Control Over Drought

July 7, 2015
Chinese research project will extract water insights from evapotranspiration measurement

About the author: Elisabeth Lisican is managing editor of W&WD. Lisican can be reached at [email protected] or 847.391.1012. Dave Johnson is senior project manager for LI-COR Biosciences, responsible for the eddy covariance product line. Johnson helps take environmental hardware and software products from concept through development to the market. Prior to LI-COR, Johnson worked with the Smithsonian Institution on a climate change research project in Florida as a project environmental engineer. He has organized and participated in more than 60 workshops around the world, training more than 1,500 researchers and scientists. Johnson received his B.S.E. from Arizona State University and his M.S. in Engineering Management from the University of Central Florida. Johnson can be reached at [email protected].


Projections show that China anticipates a shortage of water over the next 15 years, and many other countries—including the U.S., as the news has been widely reporting—also are facing major drought and other water management crises. The measurement of evapotranspiration, a portion of the water cycle that combines evaporation and transpiration from plants, in China has implications in water management, drought, flood and other natural disasters worldwide. The Chinese Ecosystem Research Network (CERN) has selected LI-COR Bioscience’s eddy covariance system to measure evapotranspiration. Here, W&WD Managing Editor Elisabeth Lisican discusses the project with Dave Johnson, senior product manager for LI-COR Biosciences.

Elisabeth Lisican: Please explain evapotranspiration and the work that is being done to research it. How is it measured?

Dave Johnson: Evapotranspiration describes the release or transport of water vapor from the earth’s surface into the atmosphere, and is the sum total of two components: Evaporation is the transfer of H2O from liquid to vapor phase, and transpiration is plant-mediated evaporation. Transpiration is controlled through leaf stomata and depends on factors such as plant species, vapor pressure deficit, temperature and available soil water, among others. Evapotranspiration is expressed as the amount of water lost from a surface area, in units of water depth. The time unit can be an hour, day, month, year, decade or even an entire growing period.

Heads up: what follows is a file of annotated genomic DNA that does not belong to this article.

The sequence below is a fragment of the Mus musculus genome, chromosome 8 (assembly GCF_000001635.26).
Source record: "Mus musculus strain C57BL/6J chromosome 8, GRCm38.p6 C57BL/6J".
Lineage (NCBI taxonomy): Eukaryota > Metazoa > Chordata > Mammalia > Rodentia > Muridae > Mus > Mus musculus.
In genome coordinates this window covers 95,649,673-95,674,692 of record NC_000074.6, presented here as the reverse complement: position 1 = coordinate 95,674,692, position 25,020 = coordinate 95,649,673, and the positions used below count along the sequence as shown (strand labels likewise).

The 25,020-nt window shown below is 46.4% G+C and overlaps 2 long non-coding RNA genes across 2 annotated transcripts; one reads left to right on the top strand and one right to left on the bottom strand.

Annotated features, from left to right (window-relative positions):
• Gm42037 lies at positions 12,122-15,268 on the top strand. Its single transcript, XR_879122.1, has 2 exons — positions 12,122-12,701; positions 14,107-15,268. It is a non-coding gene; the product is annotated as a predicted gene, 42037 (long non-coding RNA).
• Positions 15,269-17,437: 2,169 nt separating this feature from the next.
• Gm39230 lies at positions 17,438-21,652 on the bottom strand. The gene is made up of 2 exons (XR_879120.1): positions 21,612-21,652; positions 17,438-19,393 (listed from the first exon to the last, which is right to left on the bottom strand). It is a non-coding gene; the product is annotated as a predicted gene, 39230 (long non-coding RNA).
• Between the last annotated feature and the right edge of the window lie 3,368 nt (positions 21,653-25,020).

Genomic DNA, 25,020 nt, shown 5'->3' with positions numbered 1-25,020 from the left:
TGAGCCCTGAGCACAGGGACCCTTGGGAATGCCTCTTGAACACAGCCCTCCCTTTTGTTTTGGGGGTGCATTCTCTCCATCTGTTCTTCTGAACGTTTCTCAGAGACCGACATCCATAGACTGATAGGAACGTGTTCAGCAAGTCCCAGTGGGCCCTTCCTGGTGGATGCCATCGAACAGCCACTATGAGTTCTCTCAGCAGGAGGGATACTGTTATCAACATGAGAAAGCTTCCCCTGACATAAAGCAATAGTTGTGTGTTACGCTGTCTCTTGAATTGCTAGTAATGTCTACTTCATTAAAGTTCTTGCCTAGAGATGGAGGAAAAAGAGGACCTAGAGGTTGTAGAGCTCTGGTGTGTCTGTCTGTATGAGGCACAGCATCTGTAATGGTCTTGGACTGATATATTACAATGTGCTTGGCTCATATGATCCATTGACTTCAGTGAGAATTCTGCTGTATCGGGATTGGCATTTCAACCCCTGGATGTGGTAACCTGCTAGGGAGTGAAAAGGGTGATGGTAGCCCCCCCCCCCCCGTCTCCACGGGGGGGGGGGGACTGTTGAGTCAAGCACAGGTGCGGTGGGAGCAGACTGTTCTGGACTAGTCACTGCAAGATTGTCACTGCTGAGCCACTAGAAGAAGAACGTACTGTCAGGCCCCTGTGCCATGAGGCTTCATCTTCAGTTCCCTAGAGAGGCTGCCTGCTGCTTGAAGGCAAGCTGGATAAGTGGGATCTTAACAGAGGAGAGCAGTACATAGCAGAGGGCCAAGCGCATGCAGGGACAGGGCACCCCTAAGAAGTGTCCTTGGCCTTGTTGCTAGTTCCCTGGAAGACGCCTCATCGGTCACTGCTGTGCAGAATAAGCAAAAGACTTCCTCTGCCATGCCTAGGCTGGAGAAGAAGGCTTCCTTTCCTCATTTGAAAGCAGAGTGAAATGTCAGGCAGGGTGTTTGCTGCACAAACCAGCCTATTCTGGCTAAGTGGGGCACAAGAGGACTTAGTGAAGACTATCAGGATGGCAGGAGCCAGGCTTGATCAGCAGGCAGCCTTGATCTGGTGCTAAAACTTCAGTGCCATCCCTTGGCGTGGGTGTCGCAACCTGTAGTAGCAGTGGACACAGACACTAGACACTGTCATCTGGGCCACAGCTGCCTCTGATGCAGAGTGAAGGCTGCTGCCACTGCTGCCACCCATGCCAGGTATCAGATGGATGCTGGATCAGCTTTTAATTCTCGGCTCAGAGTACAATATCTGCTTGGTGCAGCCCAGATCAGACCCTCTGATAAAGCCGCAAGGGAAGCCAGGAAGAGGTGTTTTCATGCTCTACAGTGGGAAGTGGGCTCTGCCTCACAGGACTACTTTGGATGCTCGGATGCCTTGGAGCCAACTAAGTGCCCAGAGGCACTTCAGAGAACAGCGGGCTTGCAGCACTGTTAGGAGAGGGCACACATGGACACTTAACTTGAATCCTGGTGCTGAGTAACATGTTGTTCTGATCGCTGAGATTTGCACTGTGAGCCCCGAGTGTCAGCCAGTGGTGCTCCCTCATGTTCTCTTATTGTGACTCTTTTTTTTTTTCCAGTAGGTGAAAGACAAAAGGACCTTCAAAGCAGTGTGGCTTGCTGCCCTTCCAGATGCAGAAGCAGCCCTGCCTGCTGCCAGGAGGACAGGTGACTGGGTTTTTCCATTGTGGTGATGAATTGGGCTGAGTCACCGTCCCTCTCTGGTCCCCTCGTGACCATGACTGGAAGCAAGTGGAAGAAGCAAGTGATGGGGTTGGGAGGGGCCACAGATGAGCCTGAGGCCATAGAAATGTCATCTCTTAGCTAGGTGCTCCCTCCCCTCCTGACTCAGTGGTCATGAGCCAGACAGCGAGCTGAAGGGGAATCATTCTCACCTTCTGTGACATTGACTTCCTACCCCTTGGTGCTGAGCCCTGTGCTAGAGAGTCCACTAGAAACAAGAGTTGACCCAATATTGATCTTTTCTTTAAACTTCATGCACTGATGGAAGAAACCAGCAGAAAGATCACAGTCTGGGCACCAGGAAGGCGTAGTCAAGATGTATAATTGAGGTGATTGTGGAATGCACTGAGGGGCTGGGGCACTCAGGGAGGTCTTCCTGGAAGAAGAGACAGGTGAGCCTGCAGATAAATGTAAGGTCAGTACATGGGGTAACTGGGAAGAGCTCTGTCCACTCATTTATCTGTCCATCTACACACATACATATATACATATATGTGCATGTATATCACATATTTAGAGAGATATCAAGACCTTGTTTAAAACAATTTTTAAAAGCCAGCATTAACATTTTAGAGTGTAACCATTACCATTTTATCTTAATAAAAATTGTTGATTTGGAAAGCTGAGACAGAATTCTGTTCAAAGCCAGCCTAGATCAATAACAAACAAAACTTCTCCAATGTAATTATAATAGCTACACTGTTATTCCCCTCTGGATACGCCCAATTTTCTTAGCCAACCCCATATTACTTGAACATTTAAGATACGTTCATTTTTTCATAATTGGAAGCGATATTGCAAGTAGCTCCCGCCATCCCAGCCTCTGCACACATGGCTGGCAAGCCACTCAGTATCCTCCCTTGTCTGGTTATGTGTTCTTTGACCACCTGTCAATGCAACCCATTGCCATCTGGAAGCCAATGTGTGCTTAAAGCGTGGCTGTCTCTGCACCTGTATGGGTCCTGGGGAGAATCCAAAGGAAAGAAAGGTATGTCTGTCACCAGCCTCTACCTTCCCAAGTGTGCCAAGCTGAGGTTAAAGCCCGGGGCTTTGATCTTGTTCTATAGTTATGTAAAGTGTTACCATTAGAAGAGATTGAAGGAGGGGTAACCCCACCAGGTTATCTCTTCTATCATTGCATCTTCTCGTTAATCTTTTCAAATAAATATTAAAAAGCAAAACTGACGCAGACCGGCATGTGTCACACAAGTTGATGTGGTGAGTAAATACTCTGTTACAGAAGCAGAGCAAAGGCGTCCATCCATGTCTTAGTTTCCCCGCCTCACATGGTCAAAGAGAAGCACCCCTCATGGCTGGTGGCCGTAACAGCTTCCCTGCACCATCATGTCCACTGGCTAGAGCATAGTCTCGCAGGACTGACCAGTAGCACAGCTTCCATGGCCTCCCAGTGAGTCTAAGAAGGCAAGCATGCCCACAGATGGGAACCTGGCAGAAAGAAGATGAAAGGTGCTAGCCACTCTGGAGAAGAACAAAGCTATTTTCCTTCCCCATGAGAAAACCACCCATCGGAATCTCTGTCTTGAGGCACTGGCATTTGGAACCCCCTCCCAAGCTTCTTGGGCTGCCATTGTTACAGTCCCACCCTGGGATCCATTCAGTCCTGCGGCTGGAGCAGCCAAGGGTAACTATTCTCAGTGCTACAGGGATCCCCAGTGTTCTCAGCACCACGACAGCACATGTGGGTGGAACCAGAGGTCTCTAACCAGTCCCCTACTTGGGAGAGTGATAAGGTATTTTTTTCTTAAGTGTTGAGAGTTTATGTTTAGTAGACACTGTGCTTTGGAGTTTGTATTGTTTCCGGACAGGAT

The eddy covariance method allows direct measurement of actual evapotranspiration over a large-scale area, using a set of instruments to measure water vapor concentrations in the atmosphere, along with wind speed and direction. Eddy covariance measures the exchange of gases (including H2O) between terrestrial ecosystems and the atmosphere. 

Lisican: How will this research help provide insights into critical water use efficiency, drought and water management issues? Please cite examples of projects that have taken evapotranspiration research to heart.

Johnson: Evapotranspiration can be used for forecasting or allocating irrigation for crops. The primary objective of irrigation is to apply water at the right period and in the right amount. Thus, without accurate evapotranspiration values, we could either irrigate too much or too little. This will result in unnecessary water loss and/or a reduction in crop yield. Similarly, when to fertilize, how much and what type can influence the vegetation’s water use efficiency. Measurements of evapotranspiration can help determine which fertilizer plan and schedule are best for the plants’ water use.

Another evapotranspiration research goal is to examine watersheds for water management issues. The U.S. Geological Survey and state of Texas investigated several methods for examining water availability in watersheds in Texas, where water is limited. A similar project at another location physically removed junipers that require high water uptake, which now saves more than 58 billion liters of water per year.

Lisican: There are many pressing water issues, but which do you consider to be the most critical and why?

Johnson: Understanding the water cycle is essential for researchers and scientists as demands increase due to climate change. How water resources are managed in the future is critical for humans. Understanding the evapotranspiration process can help us develop contingencies for water management issues, mitigating drought, crop production and water use efficiency.

Lisican: Please explain the timeline of the CERN project. How will it pave the way for future projects of its kind?

Johnson: The CERN, a division of the Chinese Academy of Sciences, has taken on the challenge of understanding the water cycle by directly measuring evapotranspiration using the eddy covariance technique. CERN selected 27 different locations across China to better understand the water cycle and measure evapotranspiration over a period of at least five years, and probably longer. Because China’s water supply is well below the world average, the Chinese government has a significant interest in measuring and managing water resources. To support its large population, about 62% of the water in China is dedicated to food production. In China alone, many other flux networks already are planned and are looking to CERN to provide a working model for future installations. The outcomes from the CERN project can help other countries and world leaders begin thinking about water and how to best understand the water cycle.

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